Valarie Bell, primary instructor
A lucrative new market has opened up for Halls Atlanta Wholesale Florist — the Georgia film industry.
“In the past five years, our revenue has grown by $1.5 million due to the impact of Georgia’s TV and film industry,” says Mark Bell, Halls Atlanta’s supplies manager and dean of its floral design school. “Since we’re a wholesaler — a bulk volume business —we’re limited to whom we can sell. The movies opened up an entire new market for us that didn’t exist before locally.”
Over the years, the family-owned business, started in 1921, has grown into one of the top-ranked wholesalers in the nation.
Mike Whaley, principal buyer, and Scott Jensen, owner
Greensmen and set decorators working on films shot in Georgia need local resources. Halls Atlanta was ready to jump in when the film industry came calling. It has an unmatched product line and the largest “bucketed cooler” (fresh cut flowers and plants in buckets of water) in the Southeast.
Cinema is a visual medium and can require unusual botanicals to achieve the desired look. Halls Atlanta meets the challenge with foliage, flowers, fresh mosses, branches, containers and all manner of exotic items.
It provided an array of products for films from pots made of dried vines for science-fiction movies to a wide variety of floral arrangements. One action movie required gorgeous floral arrangements in delicate vases that were then blown up by the special effects team.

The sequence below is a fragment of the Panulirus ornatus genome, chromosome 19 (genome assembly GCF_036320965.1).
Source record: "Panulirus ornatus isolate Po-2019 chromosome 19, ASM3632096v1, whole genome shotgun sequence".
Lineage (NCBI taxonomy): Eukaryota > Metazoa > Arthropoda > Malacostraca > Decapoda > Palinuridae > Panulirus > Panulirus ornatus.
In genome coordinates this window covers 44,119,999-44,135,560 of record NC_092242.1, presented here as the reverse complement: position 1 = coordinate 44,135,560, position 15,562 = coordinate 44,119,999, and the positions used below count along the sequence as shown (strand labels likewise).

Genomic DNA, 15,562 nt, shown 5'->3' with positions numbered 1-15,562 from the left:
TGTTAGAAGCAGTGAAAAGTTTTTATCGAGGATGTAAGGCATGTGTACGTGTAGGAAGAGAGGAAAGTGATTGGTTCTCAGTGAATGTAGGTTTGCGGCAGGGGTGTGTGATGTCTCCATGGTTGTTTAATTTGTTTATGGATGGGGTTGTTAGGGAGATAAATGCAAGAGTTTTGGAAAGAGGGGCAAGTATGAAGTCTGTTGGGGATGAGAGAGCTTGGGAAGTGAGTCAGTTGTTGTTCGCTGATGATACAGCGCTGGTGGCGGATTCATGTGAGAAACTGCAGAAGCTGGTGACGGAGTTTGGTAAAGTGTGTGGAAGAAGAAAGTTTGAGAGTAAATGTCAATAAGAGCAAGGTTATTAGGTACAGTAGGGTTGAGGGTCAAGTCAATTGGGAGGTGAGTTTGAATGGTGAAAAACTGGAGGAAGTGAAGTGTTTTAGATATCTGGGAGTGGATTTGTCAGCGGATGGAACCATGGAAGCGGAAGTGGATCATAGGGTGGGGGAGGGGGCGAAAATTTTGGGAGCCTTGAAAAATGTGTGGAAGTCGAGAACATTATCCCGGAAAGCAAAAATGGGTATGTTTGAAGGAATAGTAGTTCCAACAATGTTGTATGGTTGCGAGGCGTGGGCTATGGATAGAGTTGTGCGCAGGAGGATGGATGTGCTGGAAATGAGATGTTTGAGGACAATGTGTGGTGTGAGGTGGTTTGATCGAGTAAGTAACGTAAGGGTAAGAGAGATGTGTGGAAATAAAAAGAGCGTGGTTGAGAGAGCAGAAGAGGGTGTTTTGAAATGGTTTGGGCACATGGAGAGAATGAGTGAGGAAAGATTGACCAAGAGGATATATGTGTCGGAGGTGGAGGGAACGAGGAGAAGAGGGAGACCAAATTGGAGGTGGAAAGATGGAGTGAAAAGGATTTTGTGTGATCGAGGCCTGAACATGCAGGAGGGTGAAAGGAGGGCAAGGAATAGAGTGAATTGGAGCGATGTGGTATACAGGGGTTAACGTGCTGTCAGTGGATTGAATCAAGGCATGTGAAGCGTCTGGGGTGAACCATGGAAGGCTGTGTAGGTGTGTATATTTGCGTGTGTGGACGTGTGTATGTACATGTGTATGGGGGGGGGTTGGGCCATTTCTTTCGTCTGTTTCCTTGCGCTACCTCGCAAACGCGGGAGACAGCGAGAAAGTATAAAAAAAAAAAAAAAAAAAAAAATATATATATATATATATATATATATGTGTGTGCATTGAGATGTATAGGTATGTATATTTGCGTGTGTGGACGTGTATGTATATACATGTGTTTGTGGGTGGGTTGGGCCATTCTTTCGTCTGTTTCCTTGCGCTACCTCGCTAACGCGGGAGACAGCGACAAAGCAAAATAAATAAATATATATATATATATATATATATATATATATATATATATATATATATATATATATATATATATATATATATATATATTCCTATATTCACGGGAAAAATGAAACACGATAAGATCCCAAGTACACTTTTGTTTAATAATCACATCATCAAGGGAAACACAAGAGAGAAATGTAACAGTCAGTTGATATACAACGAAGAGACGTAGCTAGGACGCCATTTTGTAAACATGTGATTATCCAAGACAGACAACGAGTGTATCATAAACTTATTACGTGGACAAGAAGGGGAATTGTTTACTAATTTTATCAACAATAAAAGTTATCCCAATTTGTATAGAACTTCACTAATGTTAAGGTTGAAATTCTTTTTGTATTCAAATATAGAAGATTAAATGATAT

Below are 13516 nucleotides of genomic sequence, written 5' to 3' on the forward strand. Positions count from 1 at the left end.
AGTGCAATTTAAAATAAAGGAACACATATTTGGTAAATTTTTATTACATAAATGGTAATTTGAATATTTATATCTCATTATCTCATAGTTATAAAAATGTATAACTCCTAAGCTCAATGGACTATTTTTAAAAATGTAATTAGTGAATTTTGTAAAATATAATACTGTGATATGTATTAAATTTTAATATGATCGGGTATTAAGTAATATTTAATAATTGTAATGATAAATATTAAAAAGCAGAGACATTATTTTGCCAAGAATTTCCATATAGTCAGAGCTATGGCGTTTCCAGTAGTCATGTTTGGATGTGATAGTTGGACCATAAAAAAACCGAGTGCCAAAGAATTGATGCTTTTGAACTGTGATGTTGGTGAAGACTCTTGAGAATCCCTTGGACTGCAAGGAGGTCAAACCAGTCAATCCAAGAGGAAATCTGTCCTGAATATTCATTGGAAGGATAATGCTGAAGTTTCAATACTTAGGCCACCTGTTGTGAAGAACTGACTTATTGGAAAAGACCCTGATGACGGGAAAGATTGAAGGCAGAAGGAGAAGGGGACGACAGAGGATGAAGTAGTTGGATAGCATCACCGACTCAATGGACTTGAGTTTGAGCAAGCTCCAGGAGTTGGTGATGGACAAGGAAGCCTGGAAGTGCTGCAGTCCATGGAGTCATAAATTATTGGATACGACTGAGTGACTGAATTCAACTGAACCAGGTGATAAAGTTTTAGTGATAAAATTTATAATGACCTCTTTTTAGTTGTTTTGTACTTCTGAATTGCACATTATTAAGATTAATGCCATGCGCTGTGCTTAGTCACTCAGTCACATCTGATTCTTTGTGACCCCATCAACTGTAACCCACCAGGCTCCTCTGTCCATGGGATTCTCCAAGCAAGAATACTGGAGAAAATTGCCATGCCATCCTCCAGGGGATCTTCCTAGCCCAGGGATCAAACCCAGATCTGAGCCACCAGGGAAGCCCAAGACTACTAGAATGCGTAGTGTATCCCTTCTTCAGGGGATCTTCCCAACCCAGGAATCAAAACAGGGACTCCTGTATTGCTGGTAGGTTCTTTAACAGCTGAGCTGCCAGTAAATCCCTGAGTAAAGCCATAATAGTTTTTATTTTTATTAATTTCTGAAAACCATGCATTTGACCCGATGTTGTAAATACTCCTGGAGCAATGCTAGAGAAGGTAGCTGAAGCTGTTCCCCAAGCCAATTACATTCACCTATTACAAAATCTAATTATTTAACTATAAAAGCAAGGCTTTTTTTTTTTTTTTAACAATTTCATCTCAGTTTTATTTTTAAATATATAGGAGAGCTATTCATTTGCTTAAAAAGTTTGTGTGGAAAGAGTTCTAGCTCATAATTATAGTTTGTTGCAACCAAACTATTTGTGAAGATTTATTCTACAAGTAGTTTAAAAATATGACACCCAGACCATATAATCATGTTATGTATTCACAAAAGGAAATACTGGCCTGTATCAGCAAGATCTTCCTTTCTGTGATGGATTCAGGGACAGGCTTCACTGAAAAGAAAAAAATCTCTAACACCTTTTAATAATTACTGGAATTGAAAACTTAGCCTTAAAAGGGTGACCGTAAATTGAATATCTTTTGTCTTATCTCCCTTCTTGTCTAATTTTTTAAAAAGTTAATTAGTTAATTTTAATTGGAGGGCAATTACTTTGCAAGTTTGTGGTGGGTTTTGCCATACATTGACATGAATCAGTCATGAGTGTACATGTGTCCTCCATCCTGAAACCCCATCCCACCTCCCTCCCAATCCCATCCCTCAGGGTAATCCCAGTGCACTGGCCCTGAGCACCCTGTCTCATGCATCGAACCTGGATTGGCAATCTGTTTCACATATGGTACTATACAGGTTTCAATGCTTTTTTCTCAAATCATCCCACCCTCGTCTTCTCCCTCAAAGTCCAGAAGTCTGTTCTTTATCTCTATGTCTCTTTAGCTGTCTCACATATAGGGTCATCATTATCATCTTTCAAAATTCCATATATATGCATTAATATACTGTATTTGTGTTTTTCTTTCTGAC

“Black Panther,” recently filmed in Georgia, required jungle landscapes. “They needed fresh moss. A lot of fresh moss. We sold them 40 cases a week for several weeks for their sets and to hide mechanical devices,” says Mark.
Halls Atlanta has even supplied dead flowers. “The Walking Dead” needed dried-up, dead flowers for a scene in an abandoned flower shop. Halls Atlanta set aside its floral refuse for them. “They certainly looked creepy,” says Mark.
The company has supplied flowers and accessories for “The Vampire Diaries,” “The Originals,” “Spiderman: Homecoming,” “Stranger Things” and many others.
“The Georgia film industry is very important to our revenue stream and the growth of our business,” says Mark. “We hope to see the film industry and its impact on local businesses continue to expand.”